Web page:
We also considered that most psychometricians would not mix both approaches in one norming procedure but would be more likely to choose either parametric or semi-parametric modeling. Furthermore, when using the parametric approach, they would probably compare different families of functions and subsequently choose the one that fits best (e.g., NO, BC or ShASh). To simulate this selection process, we additionally compared each single parametric method to one another and selected in each simulation cycle the one with the lowest RMSE as the best parametric method. Using this procedure it was possible to compare the two different approaches (parametric vs. semi-parametric) in general.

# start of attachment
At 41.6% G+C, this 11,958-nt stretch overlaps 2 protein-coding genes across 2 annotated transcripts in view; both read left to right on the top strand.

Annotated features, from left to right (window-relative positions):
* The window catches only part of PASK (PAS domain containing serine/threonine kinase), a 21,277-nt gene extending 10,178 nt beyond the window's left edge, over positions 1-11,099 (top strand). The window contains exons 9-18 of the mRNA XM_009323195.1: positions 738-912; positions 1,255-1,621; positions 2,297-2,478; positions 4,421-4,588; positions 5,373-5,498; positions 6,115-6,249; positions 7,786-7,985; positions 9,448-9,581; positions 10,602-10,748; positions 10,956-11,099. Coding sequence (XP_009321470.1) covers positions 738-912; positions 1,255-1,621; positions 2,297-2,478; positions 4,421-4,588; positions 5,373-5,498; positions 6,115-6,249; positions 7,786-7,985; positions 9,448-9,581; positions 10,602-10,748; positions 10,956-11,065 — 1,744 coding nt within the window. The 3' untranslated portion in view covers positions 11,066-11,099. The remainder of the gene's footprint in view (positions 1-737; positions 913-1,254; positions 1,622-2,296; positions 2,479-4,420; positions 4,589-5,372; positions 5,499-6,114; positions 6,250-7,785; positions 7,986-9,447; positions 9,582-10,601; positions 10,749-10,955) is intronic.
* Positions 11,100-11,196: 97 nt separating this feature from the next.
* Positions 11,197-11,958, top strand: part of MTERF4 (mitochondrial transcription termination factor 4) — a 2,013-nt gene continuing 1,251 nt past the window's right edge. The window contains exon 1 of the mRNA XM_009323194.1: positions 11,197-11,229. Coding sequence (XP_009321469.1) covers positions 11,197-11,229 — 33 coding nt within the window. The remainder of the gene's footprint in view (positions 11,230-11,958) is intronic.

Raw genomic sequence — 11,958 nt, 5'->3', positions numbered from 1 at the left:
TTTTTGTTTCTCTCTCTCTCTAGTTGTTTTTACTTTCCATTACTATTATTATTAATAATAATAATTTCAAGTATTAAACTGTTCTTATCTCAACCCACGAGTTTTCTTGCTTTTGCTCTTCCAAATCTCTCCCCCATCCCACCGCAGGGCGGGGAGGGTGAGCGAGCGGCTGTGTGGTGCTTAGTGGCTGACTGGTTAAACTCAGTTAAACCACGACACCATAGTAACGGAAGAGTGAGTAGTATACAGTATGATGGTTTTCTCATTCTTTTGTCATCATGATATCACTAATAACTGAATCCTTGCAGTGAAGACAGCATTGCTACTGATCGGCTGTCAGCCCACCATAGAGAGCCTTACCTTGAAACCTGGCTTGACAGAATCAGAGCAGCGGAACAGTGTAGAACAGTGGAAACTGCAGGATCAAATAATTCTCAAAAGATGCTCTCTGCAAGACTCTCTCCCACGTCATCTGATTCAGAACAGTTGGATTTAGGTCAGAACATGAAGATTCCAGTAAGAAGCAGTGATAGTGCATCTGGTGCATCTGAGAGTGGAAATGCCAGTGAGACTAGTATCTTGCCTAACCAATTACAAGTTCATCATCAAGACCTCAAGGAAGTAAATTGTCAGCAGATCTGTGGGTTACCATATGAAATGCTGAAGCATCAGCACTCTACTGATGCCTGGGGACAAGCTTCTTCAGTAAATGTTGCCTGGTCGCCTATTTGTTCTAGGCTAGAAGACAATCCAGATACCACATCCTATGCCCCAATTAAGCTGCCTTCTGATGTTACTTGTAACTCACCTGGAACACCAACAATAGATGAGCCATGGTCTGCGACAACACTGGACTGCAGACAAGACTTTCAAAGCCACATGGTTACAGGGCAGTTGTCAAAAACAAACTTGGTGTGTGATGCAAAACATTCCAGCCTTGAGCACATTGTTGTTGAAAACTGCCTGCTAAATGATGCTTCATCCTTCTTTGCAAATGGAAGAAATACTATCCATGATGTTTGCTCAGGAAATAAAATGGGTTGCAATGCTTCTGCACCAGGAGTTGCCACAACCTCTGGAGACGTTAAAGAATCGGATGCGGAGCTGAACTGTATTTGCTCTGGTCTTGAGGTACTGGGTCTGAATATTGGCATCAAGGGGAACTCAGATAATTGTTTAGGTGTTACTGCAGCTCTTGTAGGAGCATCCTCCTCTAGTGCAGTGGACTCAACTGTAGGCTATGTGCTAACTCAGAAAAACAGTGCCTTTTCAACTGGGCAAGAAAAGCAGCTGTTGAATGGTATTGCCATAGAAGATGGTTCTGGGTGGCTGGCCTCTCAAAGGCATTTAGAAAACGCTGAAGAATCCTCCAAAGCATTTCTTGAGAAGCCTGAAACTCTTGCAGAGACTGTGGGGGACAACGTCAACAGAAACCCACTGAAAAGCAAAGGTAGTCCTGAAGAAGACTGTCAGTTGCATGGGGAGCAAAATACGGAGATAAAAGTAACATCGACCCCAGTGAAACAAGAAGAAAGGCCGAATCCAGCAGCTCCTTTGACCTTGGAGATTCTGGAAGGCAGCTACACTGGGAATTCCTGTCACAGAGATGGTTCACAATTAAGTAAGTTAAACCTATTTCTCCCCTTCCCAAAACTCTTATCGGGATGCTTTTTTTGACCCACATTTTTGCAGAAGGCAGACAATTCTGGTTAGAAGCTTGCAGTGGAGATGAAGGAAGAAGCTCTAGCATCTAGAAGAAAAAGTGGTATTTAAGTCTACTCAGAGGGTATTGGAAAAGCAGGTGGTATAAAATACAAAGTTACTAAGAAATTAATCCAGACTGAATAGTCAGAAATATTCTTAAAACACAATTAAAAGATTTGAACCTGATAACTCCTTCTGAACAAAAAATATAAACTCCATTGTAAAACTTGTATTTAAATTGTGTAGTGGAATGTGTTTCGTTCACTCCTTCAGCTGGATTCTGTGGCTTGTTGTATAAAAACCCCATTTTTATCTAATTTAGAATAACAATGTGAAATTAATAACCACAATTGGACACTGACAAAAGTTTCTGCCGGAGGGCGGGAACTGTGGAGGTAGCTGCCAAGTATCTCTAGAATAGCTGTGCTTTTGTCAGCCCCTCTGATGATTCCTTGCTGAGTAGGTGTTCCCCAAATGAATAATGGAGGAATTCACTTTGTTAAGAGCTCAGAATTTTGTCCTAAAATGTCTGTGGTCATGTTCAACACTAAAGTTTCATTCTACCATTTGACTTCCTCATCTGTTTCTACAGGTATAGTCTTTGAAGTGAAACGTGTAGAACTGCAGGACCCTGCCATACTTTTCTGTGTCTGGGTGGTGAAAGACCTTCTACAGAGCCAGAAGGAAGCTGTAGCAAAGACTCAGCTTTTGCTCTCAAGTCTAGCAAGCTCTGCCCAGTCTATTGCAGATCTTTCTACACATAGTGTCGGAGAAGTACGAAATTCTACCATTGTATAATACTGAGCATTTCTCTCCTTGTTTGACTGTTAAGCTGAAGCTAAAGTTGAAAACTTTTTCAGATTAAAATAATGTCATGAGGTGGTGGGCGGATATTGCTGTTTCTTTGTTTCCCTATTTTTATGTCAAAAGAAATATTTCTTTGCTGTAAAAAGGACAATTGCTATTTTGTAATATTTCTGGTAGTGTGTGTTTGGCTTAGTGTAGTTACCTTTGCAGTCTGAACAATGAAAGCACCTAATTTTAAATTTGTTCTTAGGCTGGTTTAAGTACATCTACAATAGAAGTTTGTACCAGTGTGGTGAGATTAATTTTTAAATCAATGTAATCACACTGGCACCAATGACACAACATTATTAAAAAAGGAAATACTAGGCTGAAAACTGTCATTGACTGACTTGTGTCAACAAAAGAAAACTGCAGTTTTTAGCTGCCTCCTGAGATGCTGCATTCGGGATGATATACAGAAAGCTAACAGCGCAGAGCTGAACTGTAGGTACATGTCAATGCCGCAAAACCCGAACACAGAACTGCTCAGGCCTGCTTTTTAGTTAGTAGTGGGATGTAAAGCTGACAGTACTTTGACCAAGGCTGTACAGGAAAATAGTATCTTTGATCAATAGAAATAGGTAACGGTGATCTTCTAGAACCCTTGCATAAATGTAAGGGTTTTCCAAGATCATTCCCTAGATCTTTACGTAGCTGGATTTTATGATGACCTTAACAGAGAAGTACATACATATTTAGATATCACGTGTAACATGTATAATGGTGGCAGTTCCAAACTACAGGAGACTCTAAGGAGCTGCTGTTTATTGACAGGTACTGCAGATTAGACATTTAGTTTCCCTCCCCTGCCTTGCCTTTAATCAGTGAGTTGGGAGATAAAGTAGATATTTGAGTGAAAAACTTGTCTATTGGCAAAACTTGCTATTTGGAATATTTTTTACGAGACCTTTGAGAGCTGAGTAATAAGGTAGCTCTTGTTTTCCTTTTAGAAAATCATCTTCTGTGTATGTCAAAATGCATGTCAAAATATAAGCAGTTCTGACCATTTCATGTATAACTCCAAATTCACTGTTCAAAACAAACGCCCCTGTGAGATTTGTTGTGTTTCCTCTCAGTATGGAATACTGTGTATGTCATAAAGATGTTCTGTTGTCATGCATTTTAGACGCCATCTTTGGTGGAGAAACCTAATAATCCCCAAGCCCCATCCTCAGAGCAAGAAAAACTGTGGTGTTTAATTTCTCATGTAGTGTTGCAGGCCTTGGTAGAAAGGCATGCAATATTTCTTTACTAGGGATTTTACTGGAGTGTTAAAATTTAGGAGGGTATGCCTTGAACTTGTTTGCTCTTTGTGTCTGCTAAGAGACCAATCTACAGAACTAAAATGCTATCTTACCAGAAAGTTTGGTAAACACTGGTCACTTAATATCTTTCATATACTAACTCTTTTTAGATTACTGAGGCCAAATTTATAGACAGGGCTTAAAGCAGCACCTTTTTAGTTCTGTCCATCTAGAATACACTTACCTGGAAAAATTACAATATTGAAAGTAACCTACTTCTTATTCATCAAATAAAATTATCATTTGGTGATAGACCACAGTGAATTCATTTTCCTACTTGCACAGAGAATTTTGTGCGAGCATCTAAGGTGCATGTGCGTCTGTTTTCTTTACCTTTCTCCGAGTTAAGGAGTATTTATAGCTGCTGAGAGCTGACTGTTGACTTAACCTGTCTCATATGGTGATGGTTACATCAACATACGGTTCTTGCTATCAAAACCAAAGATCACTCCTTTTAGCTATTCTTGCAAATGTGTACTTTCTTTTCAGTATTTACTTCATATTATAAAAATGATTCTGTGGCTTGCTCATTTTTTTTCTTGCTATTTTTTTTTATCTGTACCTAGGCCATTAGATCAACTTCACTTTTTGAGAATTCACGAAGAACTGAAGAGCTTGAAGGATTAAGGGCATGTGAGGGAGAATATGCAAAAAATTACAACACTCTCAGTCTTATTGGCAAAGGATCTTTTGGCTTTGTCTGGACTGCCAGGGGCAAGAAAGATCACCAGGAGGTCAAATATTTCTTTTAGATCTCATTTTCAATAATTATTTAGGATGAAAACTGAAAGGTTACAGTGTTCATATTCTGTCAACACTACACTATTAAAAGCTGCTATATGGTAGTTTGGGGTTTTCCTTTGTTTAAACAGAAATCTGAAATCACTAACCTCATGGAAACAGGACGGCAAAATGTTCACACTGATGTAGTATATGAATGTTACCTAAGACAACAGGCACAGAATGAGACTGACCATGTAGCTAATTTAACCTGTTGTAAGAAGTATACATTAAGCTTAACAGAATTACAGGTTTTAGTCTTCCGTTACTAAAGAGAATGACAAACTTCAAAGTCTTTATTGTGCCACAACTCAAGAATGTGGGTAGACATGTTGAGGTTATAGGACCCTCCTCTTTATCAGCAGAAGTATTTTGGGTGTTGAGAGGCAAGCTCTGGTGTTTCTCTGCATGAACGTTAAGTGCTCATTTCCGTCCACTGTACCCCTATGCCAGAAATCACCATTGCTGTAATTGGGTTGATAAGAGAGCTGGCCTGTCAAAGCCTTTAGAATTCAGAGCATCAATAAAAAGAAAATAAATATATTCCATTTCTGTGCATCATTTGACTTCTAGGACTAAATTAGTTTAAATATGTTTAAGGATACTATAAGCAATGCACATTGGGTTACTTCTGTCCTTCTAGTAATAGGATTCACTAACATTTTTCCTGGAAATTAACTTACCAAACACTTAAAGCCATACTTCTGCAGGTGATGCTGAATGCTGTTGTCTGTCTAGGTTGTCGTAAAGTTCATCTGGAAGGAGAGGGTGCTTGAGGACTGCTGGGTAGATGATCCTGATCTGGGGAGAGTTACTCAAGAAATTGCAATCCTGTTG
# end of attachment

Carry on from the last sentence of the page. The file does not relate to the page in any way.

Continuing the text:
Finally, to be able to also analyze norming errors as a function of the latent ability, we segmented the measurement range (based on TIdeal) between the T-scores 20 and 80 (i.e., norm scores up to +/- 3 SD) into 12 intervals of five T-scores each and calculated the RMSE separately for these intervals. More extreme norm scores were excluded in this analysis because they usually play no major role in diagnostic decisions.